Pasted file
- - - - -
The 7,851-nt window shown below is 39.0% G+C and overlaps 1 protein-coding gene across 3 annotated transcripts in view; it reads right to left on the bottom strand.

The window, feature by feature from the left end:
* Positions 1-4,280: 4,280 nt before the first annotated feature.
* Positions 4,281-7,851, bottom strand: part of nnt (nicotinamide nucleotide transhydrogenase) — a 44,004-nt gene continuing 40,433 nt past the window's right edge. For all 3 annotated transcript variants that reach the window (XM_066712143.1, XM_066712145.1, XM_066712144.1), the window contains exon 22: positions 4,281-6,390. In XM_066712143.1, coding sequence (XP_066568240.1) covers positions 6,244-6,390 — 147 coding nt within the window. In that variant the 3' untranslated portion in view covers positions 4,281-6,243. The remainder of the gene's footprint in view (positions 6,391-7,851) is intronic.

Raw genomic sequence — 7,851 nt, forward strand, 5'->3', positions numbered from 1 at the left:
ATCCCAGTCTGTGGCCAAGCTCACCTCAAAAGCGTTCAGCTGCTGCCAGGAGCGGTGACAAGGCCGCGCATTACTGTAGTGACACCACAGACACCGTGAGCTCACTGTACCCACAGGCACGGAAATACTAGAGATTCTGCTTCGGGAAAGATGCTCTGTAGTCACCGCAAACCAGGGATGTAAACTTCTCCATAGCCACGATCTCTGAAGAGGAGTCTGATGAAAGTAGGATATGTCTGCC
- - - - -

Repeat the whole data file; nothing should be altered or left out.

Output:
The 7,851-nt window shown below is 39.0% G+C and overlaps 1 protein-coding gene across 3 annotated transcripts in view; it reads right to left on the bottom strand.

The window, feature by feature from the left end:
* Positions 1-4,280: 4,280 nt before the first annotated feature.
* Positions 4,281-7,851, bottom strand: part of nnt (nicotinamide nucleotide transhydrogenase) — a 44,004-nt gene continuing 40,433 nt past the window's right edge. For all 3 annotated transcript variants that reach the window (XM_066712143.1, XM_066712145.1, XM_066712144.1), the window contains exon 22: positions 4,281-6,390. In XM_066712143.1, coding sequence (XP_066568240.1) covers positions 6,244-6,390 — 147 coding nt within the window. In that variant the 3' untranslated portion in view covers positions 4,281-6,243. The remainder of the gene's footprint in view (positions 6,391-7,851) is intronic.

Raw genomic sequence — 7,851 nt, forward strand, 5'->3', positions numbered from 1 at the left:
ATCCCAGTCTGTGGCCAAGCTCACCTCAAAAGCGTTCAGCTGCTGCCAGGAGCGGTGACAAGGCCGCGCATTACTGTAGTGACACCACAGACACCGTGAGCTCACTGTACCCACAGGCACGGAAATACTAGAGATTCTGCTTCGGGAAAGATGCTCTGTAGTCACCGCAAACCAGGGATGTAAACTTCTCCATAGCCACGATCTCTGAAGAGGAGTCTGATGAAAGTAGGATATGTCTGCC